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Martin Kohler
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Christoph Kottmeier
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Stephan Kraut
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Michael Kunz
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Darcy N. Ladd
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Humphrey W. Lean
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Jürgen Lenfant
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Zhihong Li
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John Marsham
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James McGregor
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Stephan D. Mobbs
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John Nicol
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Emily Norton
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Douglas J. Parker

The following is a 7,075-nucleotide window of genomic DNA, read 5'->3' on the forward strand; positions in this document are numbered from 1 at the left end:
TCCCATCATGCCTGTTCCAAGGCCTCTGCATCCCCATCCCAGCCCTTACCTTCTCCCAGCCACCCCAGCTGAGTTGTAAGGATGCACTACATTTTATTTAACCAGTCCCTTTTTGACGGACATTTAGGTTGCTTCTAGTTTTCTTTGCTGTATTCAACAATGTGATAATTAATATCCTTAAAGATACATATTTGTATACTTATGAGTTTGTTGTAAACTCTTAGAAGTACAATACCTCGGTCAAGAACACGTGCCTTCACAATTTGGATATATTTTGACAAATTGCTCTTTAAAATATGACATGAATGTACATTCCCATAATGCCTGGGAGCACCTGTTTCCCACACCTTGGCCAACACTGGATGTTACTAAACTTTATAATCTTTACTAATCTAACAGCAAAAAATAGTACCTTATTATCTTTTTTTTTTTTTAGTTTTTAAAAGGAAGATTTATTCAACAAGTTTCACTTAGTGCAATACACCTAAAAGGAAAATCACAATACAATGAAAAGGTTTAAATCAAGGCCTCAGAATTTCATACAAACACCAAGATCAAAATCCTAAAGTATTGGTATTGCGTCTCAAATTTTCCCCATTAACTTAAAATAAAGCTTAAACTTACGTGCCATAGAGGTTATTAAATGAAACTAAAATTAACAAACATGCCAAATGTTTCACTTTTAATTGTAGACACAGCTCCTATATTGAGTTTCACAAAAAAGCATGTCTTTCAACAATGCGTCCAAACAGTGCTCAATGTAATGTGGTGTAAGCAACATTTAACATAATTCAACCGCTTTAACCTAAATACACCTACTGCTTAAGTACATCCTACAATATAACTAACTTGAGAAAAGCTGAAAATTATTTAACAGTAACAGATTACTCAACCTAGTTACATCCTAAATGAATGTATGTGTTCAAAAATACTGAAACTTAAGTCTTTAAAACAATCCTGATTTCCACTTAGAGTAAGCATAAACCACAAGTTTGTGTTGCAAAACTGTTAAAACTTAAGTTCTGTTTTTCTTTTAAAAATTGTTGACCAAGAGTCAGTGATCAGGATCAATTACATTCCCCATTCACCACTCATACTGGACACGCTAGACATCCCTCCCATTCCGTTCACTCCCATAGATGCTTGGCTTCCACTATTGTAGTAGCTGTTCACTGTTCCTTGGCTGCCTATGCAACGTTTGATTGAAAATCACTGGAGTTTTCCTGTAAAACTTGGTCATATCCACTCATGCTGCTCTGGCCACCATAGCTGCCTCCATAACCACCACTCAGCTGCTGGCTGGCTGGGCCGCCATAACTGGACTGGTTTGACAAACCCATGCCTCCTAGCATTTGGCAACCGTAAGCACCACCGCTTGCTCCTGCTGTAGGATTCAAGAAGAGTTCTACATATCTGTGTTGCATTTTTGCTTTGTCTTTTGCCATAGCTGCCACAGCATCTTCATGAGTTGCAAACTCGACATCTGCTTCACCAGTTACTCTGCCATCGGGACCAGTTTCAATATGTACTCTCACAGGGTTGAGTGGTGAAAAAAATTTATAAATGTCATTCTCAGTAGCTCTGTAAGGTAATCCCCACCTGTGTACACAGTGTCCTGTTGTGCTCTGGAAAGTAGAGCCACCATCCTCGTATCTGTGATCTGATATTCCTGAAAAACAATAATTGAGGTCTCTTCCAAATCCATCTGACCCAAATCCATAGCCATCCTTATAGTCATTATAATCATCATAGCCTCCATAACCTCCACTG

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Felicity Perry
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Markus Ramatschi
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Hugo M. A. Ricketts
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Nigel M. Roberts
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Andrew Russell
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Helmut Schulz
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Elizabeth C. Slack
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Geraint Vaughan
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Joe Waight
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David P. Wareing
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Robert J. Watson
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Ann R. Webb